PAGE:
EAI to revise accounting methods

February 09, 1994|By Ian Johnson | Ian Johnson,New York Bureau of The Sun

NEW YORK -- In an about-face that will cut its annual revenues by nearly $9 million, Education Alternatives Inc. said yesterday it would use a new accounting method for two baltimore schools it is under contract to manage.

The company, which runs nine city schools and won a contract to manage the two additional schools in December, originally said the two schools would add $9.6 million to its annual revenues. But after huddling with its accountants and coming under criticism from accounting experts who said the figures were inflated, the company said it would adopt a more conservative accounting method.

It did not say what the value of the management contract for the two schools would be under the new method, but analysts said the contract for the two schools could now be valued at less than $1 million -- a setback for a company that has searched in vain for new business since signing up nine Baltimore schools in 1992 and two more in the city in the past year.

The company's stock fell $4, or 12 percent, yesterday to $29.375.After a disappointing earnings report on Monday and a $4 fall on Friday, the company's stock is down 22 percent,and it's one-third off its peak of $48 in November.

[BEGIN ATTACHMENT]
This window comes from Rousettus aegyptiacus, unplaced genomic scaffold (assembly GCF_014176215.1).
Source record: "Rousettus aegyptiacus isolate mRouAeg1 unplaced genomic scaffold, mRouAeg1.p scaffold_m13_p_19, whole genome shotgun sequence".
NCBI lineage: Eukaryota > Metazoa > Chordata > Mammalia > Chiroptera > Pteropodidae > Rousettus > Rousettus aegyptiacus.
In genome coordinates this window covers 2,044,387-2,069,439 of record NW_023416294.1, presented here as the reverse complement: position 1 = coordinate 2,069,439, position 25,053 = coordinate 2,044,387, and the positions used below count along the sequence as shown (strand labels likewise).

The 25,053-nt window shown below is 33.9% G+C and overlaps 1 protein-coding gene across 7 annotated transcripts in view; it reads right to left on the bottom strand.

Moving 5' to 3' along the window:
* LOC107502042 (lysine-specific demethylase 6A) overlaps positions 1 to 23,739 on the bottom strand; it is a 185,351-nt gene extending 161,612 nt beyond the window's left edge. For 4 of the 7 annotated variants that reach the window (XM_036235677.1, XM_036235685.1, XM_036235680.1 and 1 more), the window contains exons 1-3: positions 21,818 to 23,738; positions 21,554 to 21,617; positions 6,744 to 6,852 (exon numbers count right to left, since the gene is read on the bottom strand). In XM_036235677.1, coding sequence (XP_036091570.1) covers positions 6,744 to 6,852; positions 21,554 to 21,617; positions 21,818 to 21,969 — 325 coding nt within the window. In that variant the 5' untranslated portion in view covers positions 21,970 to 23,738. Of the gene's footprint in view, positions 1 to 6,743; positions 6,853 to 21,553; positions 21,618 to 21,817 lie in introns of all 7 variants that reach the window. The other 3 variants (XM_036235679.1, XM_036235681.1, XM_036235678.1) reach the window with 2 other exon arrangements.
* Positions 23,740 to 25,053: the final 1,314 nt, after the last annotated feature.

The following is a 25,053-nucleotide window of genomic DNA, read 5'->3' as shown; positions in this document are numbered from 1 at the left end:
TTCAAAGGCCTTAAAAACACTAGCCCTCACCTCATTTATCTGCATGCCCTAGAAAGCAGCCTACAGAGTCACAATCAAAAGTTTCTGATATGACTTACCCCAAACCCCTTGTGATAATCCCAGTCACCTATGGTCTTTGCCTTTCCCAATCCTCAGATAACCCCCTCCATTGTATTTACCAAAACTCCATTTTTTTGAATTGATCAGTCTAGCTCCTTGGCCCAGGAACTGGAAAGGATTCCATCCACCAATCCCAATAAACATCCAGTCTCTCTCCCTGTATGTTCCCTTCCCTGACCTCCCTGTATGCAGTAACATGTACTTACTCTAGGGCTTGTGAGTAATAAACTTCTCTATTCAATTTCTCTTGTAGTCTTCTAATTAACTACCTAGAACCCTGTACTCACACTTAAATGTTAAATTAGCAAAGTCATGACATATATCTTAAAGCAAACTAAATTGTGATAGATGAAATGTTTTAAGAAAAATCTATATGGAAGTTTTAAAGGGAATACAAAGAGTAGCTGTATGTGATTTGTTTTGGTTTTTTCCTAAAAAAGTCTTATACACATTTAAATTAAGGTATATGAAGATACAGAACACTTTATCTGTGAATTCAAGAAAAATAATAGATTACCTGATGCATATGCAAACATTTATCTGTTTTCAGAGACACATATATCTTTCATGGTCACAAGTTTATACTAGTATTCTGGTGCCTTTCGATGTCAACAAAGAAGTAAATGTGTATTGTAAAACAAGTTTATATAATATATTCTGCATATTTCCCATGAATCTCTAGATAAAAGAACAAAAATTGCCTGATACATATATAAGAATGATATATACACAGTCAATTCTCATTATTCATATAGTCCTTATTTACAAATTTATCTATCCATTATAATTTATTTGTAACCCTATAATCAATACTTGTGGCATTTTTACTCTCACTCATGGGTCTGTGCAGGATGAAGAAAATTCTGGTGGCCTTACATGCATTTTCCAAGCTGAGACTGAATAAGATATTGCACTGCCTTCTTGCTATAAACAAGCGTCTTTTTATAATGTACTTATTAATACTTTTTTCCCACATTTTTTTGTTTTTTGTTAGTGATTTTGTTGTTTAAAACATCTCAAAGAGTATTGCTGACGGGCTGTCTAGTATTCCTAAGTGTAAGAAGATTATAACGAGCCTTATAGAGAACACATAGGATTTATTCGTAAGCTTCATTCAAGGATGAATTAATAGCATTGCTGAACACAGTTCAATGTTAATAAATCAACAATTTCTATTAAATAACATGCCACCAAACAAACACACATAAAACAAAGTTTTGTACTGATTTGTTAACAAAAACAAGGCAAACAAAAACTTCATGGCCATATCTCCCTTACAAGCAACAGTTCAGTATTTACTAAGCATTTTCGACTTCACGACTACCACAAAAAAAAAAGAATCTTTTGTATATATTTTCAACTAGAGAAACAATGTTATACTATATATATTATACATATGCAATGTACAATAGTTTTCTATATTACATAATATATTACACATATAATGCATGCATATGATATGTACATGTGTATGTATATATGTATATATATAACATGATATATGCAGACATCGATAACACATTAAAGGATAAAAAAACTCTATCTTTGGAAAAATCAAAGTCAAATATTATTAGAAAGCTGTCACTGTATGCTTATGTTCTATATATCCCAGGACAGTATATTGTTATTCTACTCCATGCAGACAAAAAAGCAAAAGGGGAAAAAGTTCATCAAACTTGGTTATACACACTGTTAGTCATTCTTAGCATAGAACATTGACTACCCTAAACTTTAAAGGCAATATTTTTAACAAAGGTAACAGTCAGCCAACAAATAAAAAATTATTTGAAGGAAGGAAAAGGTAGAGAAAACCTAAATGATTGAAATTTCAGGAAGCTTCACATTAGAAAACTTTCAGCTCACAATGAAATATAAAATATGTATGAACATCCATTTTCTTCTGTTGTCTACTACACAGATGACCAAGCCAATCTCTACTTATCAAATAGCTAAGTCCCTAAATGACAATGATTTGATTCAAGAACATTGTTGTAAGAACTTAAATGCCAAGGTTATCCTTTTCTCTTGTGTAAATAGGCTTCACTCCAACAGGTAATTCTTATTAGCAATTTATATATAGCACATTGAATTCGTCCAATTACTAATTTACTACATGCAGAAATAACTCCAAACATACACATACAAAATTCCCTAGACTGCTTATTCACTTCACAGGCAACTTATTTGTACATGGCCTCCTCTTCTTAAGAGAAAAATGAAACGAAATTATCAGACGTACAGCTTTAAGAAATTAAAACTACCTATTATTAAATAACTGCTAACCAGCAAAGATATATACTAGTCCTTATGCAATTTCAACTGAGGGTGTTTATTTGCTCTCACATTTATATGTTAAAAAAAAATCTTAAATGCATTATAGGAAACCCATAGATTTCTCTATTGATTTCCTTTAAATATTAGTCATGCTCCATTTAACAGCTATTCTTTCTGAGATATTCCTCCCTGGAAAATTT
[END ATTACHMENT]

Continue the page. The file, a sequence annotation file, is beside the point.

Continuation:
EAI officials denied that they had changed their accounting practices, although their chief executive officer said last month that the company would book the full $9.6 million as revenue.

"It's not a change in our accounting practices," EAI spokeswoman Lori Sutton said. "We take new contracts and apply them to our policy. That's all we're doing here."

EAI's accounting method for the first nine Baltimore schools had it receiving a fixed amount per pupil -- this year, $5,918 for about 4,800 pupils, or $28.5 million. Although it returns about $17 million to the Baltimore school board to pay for administrative services and teachers' salaries, it books the full $28.5 million as revenue.

EAI says it books the full amount because it is responsible for the schools' success or failure. According to its accounting policy, it assumes the risk and therefore is entitled to book the full amount.

When EAI landed the two new contracts to run Robert W. Coleman Elementary School and City College High School, EAI Chief Executive Officer John Golle said EAI would likewise book the full $5,918 for each of the two schools' 1,629 pupils -- for a total of $9.6 million. He repeated that position in January.

If EAI had followed that policy, its stated revenues for this year would have jumped from about $34 million to $40 million. It would not have received all $9.6 million this year because it signed the contracts in mid-year.

After Mr. Golle's statements in January, accounting experts questioned the decision, especially because EAI would be responsible for fewer programs at the new schools than at the original schools.

Instead of the $9.6 million, EAI will book its profit from running the schools,according to Mike Sabbann, an analyst with Piper Jaffray.

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